For some Muslims in Canada, the events of Sept. 11 cling to their collective memory like a dark stain, penetrating so deep into the fabric of the community that its presence is still felt 13 years later.
“The vast majority of Muslims opposed that barbarism and today remain horrified with what happened,” says Abdul Souraya, immigration lawyer and co-chair of the Calgary Police Middle East advisory Committee.
“Sometimes the community is painted with a very large brush. And there’s a collective punishment and anguish that goes with that.”
That sentiment is particularly fresh in Calgary, the hometown of five young men who reportedly joined an Islamic extremist group and were subsequently killed in action overseas in the last year.
Souraya was one of the presenters at this year’s OWN IT 2014 – a four-day conference organized by Calgary Muslim groups. Government officials, community leaders, academics and police convened to discuss how to prevent criminal radicalization at a southwest Calgary mosque.
The summit, held intentionally on Sept. 11, was a way to take ownership of the public narrative, and to highlight strides made by the city’s Islamic groups to uproot any hint of extremism on the home turf.
We want to be able to live again in a safe, secure environment where people are free to do what they want to do within the confines of the law and not have to worry about their faith being an impediment to their happiness or their progress in life.
Re-living the shock
Souraya says the recent high profile deaths of young Calgarians linked to Islamic extremism shook the city’s Muslim community to the core, forcing them to relive the same shock, helplessness and frustration of years past.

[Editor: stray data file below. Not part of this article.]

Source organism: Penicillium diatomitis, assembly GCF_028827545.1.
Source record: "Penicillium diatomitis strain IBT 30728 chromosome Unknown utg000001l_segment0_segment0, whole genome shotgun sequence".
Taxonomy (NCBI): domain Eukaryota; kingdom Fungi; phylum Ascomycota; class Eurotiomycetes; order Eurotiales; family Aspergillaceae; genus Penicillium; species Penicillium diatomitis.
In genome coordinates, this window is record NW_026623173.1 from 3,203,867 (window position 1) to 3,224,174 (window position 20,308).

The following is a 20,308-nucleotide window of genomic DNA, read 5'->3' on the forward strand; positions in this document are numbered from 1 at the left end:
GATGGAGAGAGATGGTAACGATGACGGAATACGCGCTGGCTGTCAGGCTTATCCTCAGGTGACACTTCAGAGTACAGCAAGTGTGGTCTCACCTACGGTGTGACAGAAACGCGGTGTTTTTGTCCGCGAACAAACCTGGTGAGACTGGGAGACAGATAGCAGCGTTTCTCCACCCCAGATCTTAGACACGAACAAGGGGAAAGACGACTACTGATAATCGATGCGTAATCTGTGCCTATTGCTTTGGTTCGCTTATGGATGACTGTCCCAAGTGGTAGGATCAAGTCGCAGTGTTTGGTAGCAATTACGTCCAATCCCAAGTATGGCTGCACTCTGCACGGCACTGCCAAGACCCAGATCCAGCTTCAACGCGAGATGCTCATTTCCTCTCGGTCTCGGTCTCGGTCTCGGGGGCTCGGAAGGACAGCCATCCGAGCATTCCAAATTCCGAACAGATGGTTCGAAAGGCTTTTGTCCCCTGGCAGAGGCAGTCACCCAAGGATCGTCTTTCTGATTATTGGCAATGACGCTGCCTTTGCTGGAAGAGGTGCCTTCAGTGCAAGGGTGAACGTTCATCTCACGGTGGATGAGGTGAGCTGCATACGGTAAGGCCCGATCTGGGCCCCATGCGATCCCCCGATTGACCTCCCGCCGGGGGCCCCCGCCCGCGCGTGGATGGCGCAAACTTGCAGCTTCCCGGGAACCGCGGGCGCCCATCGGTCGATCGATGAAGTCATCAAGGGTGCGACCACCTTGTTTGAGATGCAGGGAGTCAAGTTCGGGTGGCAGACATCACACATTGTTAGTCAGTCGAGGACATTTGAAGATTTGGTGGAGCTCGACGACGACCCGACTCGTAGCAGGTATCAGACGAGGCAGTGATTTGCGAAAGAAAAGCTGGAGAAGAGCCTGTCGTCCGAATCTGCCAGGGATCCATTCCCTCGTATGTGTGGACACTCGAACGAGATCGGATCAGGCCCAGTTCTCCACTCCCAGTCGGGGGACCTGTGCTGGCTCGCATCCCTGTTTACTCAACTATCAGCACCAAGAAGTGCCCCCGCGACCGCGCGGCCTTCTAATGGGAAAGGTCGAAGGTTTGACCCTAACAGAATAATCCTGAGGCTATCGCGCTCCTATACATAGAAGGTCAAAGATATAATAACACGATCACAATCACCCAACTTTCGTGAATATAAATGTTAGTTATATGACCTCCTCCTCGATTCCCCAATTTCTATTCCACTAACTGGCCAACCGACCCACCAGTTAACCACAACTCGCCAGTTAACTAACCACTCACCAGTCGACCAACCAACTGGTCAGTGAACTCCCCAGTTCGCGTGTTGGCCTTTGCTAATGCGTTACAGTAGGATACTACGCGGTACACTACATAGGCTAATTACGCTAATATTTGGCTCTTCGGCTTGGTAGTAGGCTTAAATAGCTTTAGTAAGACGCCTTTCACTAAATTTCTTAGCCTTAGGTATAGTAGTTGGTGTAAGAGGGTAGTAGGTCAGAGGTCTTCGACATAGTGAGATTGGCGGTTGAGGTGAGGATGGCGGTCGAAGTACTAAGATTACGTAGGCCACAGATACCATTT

Federal officials say they’re aware of at least 130 people with Canadian connections who were “suspected of supporting terrorism-related activities”. Local police suspect at least 30 of them are from Calgary, and five men have already been publicly named in news media reports.
Souraya insists the conference was “not a reactive or apologetic public relations gesture” – nor does it intend to take responsibility for the actions of the alleged perpetrators.
“A lot of people assume that when something happens affecting a Muslim individual, they almost expect a Muslim reaction from the community,” says Souraya. “In fact there are some critics who would say the Muslim community is not rejecting or opposing enough.”
Empowering youth took precedence during the talk and tough questions were asked. Why does extremism take hold? What informs that behaviour? Is it solely through online propaganda or are there recruiters embedded within the community shaping impressionable young minds? What red flags should parents watch for?
Close to home
The conference hit close to home for Christianne Boudreau, whose 22-year-old son, Damian Clairmont, was reportedly killed fighting with ISIS (Islamic State in Iraq and Syria) in Syria in December or January of this year. Boudreau has been calling on the Canadian government to take action on de-radicalization, but says her cries have fallen on deaf ears. She has now launched her own program aimed at dealing with future cases of Canadians who might be attracted to join overseas conflicts – so that other parents don’t have to go through the same grief and unanswered questions she continues to experience.
New Canadian Media first spoke with Boudreau in an exclusive interview last February.
Boudreau says time hasn’t eased her pain. In her search for answers, she has discovered families in Europe who have also recently lost children to Islamic extremist groups. This past summer, she travelled to France and Germany to meet with those families – an experience that has helped her find some meaning and has fuelled her desire to establish a similar support network on Canadian soil.
She says the conference has given her “a ray of hope,” especially given the high-ranking officials in attendance, pledging to be a part of the solution.
“Seeing so many people verbalize it out loud, so now they’re accountable for it, big difference,” says Boudreau.